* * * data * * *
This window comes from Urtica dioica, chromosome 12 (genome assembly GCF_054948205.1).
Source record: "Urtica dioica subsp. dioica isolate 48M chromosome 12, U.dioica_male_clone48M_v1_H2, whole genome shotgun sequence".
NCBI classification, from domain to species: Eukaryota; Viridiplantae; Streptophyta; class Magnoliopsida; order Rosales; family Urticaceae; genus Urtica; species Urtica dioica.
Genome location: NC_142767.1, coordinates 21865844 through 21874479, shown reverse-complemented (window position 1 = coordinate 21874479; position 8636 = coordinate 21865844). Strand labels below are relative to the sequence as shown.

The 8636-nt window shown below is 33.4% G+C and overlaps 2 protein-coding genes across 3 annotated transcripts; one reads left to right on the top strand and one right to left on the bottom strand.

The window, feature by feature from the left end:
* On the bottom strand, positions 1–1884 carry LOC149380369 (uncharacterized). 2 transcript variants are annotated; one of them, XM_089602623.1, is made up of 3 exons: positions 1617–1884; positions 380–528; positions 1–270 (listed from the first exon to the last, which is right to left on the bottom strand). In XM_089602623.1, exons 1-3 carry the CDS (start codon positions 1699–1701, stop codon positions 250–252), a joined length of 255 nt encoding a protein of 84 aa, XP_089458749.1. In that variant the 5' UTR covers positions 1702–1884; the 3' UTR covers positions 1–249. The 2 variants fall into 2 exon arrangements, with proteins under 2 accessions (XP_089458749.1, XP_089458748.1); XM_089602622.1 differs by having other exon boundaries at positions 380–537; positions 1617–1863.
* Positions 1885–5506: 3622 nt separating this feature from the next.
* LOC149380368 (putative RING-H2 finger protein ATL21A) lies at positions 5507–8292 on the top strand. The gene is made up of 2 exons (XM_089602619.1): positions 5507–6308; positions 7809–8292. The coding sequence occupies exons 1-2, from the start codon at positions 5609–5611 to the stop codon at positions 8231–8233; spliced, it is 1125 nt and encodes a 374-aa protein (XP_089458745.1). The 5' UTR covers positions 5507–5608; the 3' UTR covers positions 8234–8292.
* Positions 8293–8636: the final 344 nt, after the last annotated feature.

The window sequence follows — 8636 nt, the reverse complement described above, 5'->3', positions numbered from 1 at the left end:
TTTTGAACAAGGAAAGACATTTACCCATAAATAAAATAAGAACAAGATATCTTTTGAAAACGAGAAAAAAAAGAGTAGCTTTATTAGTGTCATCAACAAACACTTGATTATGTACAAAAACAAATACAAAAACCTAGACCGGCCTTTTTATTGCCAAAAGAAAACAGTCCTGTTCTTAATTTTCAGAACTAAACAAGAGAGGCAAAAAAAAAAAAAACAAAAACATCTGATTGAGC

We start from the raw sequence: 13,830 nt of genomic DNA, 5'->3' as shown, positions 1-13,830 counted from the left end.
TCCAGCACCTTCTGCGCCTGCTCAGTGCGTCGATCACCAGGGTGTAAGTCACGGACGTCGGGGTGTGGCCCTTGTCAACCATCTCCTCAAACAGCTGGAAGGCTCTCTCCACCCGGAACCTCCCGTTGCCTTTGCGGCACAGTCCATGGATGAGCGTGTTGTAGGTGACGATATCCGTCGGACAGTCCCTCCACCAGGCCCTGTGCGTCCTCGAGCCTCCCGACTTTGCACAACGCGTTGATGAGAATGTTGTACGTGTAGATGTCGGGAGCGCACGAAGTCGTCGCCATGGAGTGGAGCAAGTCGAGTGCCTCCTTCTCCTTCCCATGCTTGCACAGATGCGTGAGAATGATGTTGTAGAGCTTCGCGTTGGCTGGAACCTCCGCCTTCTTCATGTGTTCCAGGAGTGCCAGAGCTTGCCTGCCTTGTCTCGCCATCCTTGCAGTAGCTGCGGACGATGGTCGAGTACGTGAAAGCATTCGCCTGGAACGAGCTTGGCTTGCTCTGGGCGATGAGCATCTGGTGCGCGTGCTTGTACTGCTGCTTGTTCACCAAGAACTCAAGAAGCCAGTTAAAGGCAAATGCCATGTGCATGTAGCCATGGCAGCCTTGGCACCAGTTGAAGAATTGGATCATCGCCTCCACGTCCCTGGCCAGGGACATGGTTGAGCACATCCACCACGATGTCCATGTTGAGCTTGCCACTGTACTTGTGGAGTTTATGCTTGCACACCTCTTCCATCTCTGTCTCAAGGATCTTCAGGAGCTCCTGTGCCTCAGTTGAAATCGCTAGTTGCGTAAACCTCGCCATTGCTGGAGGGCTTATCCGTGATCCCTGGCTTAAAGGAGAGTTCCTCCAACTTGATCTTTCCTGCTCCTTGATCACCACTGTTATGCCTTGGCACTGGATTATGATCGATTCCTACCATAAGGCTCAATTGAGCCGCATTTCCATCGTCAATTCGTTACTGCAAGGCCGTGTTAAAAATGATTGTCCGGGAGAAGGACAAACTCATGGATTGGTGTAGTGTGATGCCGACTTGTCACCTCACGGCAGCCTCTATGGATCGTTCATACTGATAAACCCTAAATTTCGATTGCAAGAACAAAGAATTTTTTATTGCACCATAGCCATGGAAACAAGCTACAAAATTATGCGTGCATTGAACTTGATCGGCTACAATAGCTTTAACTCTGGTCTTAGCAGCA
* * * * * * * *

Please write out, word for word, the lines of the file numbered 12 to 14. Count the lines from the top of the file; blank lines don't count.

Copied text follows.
TTTTGAACAAGGAAAGACATTTACCCATAAATAAAATAAGAACAAGATATCTTTTGAAAACGAGAAAAAAAAGAGTAGCTTTATTAGTGTCATCAACAAACACTTGATTATGTACAAAAACAAATACAAAAACCTAGACCGGCCTTTTTATTGCCAAAAGAAAACAGTCCTGTTCTTAATTTTCAGAACTAAACAAGAGAGGCAAAAAAAAAAAAAACAAAAACATCTGATTGAGC

We start from the raw sequence: 13,830 nt of genomic DNA, 5'->3' as shown, positions 1-13,830 counted from the left end.
TCCAGCACCTTCTGCGCCTGCTCAGTGCGTCGATCACCAGGGTGTAAGTCACGGACGTCGGGGTGTGGCCCTTGTCAACCATCTCCTCAAACAGCTGGAAGGCTCTCTCCACCCGGAACCTCCCGTTGCCTTTGCGGCACAGTCCATGGATGAGCGTGTTGTAGGTGACGATATCCGTCGGACAGTCCCTCCACCAGGCCCTGTGCGTCCTCGAGCCTCCCGACTTTGCACAACGCGTTGATGAGAATGTTGTACGTGTAGATGTCGGGAGCGCACGAAGTCGTCGCCATGGAGTGGAGCAAGTCGAGTGCCTCCTTCTCCTTCCCATGCTTGCACAGATGCGTGAGAATGATGTTGTAGAGCTTCGCGTTGGCTGGAACCTCCGCCTTCTTCATGTGTTCCAGGAGTGCCAGAGCTTGCCTGCCTTGTCTCGCCATCCTTGCAGTAGCTGCGGACGATGGTCGAGTACGTGAAAGCATTCGCCTGGAACGAGCTTGGCTTGCTCTGGGCGATGAGCATCTGGTGCGCGTGCTTGTACTGCTGCTTGTTCACCAAGAACTCAAGAAGCCAGTTAAAGGCAAATGCCATGTGCATGTAGCCATGGCAGCCTTGGCACCAGTTGAAGAATTGGATCATCGCCTCCACGTCCCTGGCCAGGGACATGGTTGAGCACATCCACCACGATGTCCATGTTGAGCTTGCCACTGTACTTGTGGAGTTTATGCTTGCACACCTCTTCCATCTCTGTCTCAAGGATCTTCAGGAGCTCCTGTGCCTCAGTTGAAATCGCTAGTTGCGTAAACCTCGCCATTGCTGGAGGGCTTATCCGTGATCCCTGGCTTAAAGGAGAGTTCCTCCAACTTGATCTTTCCTGCTCCTTGATCACCACTGTTATGCCTTGGCACTGGATTATGATCGATTCCTACCATAAGGCTCAATTGAGCCGCATTTCCATCGTCAATTCGTTACTGCAAGGCCGTGTTAAAAATGATTGTCCGGGAGAAGGACAAACTCATGGATTGGTGTAGTGTGATGCCGACTTGTCACCTCACGGCAGCCTCTATGGATCGTTCATACTGATAAACCCTAAATTTCGATTGCAAGAACAAAGAATTTTTTATTGCACCATAGCCATGGAAACAAGCTACAAAATTATGCGTGCATTGAACTTGATCGGCTACAATAGCTTTAACTCTGGTCTTAGCAGCA